This year's FP2 I think i got like 67 raw marks. In my M2 I got about 64-66 raw marks.

    Is that enough for an A*, you guys think? If not, how much UMS should I aim for in FP3 to get A* overall in Further Maths?
    It will be close. I think you would have to get full ums (or just below) in fp3 in order to have a chance I think. Then again no one knows the grade boundaries so we've just got to hope they're lower than average.
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    Don't really understand part d. Could someone explain it to me please?
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    (Original post by cjlh)
    I got an offer from Imperial in CS and rejected them for Durham.. Dno if I regret it yet lol
    Oh so you're hopefully off to Durham in October too?
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    (Original post by oinkk)
    Oh so you're hopefully off to Durham in October too?
    Yeah I will be indeed St. Chad's College

    My offer's reduced from A*AA to AAB so I'll definitely be going whether I get my A*s in maths or not but I'm hoping to do as well as possible in FP3 to ensure I get an A* in FM. How about you?
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    (Original post by cjlh)
    Yeah I will be indeed St. Chad's College

    My offer's reduced from A*AA to AAB so I'll definitely be going whether I get my A*s in maths or not but I'm hoping to do as well as possible in FP3 to ensure I get an A* in FM. How about you?
    Ah exciting! I'm St. Aidans. I'm basically the same, I only need 2 A-levels but still want to absolutely smash all three

    I actually live in Durham too, so when you come here I can show you around
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    (Original post by oinkk)
    Ah exciting! I'm St. Aidans. I'm basically the same, I only need 2 A-levels but still want to absolutely smash all three

    I actually live in Durham too, so when you come here I can show you around
    Sweet man, what do you think of the department? I'm really excited for next year tbh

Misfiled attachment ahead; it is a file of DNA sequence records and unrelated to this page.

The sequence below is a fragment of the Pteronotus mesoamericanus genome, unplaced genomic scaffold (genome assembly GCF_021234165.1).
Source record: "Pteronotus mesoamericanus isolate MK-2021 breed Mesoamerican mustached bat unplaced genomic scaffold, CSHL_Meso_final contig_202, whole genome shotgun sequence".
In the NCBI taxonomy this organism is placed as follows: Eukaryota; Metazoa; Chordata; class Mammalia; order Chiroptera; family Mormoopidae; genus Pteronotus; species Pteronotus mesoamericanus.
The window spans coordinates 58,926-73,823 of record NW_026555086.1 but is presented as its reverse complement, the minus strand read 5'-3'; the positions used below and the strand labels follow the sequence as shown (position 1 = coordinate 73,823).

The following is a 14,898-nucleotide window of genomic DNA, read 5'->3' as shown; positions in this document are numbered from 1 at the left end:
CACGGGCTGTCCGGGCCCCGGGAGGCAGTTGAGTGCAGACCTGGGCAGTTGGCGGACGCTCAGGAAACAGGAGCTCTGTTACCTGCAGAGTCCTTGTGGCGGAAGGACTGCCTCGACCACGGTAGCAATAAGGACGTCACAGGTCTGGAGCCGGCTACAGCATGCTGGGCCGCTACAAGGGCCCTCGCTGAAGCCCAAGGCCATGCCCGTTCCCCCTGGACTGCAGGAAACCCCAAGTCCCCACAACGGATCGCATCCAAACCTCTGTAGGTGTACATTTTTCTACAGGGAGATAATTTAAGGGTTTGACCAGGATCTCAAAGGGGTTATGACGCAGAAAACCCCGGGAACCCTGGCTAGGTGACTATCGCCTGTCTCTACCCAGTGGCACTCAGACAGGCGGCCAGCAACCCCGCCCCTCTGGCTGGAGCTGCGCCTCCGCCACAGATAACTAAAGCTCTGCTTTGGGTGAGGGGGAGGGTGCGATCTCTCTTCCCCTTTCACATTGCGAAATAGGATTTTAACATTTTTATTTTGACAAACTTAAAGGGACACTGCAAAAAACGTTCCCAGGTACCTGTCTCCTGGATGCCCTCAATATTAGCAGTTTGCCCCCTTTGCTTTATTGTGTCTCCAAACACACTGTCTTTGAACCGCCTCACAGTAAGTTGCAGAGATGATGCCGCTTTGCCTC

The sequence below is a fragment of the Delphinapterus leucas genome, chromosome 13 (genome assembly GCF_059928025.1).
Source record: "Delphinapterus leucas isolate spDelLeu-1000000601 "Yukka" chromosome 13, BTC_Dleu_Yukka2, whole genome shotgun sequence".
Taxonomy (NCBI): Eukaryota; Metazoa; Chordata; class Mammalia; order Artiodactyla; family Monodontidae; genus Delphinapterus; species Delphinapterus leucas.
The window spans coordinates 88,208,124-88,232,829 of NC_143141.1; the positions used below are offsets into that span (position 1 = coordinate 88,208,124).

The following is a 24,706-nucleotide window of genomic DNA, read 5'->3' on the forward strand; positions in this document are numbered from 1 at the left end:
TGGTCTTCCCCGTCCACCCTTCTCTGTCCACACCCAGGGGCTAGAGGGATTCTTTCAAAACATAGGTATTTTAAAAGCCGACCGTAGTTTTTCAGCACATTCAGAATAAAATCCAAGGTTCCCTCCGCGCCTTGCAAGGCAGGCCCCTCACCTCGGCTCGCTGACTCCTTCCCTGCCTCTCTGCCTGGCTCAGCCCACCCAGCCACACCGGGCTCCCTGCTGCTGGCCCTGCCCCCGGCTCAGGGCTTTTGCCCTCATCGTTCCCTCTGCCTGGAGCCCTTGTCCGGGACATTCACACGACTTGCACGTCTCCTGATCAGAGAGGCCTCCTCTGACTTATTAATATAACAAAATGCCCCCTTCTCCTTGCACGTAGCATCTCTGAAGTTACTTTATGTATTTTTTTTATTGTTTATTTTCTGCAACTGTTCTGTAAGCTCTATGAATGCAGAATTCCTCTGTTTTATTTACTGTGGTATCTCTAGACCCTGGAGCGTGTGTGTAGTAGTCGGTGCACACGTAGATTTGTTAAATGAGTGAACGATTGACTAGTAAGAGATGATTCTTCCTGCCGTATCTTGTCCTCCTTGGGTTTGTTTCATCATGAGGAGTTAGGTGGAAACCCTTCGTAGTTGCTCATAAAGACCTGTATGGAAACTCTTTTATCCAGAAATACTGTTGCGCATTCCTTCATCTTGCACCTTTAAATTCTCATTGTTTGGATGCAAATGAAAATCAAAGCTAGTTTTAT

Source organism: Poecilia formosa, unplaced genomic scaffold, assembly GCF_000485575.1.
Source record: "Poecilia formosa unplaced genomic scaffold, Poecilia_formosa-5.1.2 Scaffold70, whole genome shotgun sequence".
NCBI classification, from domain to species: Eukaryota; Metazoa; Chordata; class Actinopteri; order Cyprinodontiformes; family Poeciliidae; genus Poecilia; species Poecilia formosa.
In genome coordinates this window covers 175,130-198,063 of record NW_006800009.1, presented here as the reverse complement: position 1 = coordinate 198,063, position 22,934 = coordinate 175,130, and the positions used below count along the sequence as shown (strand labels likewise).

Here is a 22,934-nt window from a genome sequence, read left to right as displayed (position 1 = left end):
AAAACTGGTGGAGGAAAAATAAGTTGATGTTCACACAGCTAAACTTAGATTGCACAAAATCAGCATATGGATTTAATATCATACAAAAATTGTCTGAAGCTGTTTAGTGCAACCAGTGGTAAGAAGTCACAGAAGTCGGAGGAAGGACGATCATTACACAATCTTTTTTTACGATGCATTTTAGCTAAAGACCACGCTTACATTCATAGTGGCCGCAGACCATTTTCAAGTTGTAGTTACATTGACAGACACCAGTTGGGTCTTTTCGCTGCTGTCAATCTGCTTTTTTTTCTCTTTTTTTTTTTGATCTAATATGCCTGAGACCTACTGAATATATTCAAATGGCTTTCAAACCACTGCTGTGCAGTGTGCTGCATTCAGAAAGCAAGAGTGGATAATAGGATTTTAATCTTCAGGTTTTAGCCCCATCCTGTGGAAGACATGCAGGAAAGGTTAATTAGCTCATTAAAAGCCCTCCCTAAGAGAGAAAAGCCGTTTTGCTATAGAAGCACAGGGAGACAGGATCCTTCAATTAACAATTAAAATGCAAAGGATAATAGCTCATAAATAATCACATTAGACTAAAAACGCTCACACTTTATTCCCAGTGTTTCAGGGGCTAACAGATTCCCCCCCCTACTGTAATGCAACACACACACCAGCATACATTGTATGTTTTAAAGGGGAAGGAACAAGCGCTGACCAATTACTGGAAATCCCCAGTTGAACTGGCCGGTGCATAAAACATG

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    Zacken, Tom, could you guys help with 8(c) here? I can see how implicit differentiation works, but I'm not sure I understand the main mark scheme method of using summation of roots (which is supposedly not even in the UK spec?)
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    (Original post by target21859)
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    So that you can integrate the square root bit using the chain rule. The x term on the outside allows you to do that because if you differentiate what is inside of the square root it would give you an x term on the outside. I've attached a picture of the solution.
    ah right, makes sense. but I still don't get why you have to split the initial equation into x^(n-1)*x*(16-x^2)^(1/2)?
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    (Original post by Ayman!)
    Zacken, could you help with 8(c) here? I can see how implicit differentiation works, but I'm not sure I understand the main mark scheme method of using summation of roots (which is not even in the UK spec?)
    you're looking for the midpoint right? that's the sum of the first x coordinate and the second x coordinate, i.e (x1+x2)/2
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    (Original post by Anon-)
    ah right, makes sense. but I still don't get why you have to split the initial equation into x^(n-1)*x*(16-x^2)^(1/2)?
    When you differentiate (-1/3)(16-x^2)6(3/2) you get x(16-x^2)^(1/2) so you can see that there is an x on the outside. This x is needed so that you can integrate the expression exactly into what I just differentiated.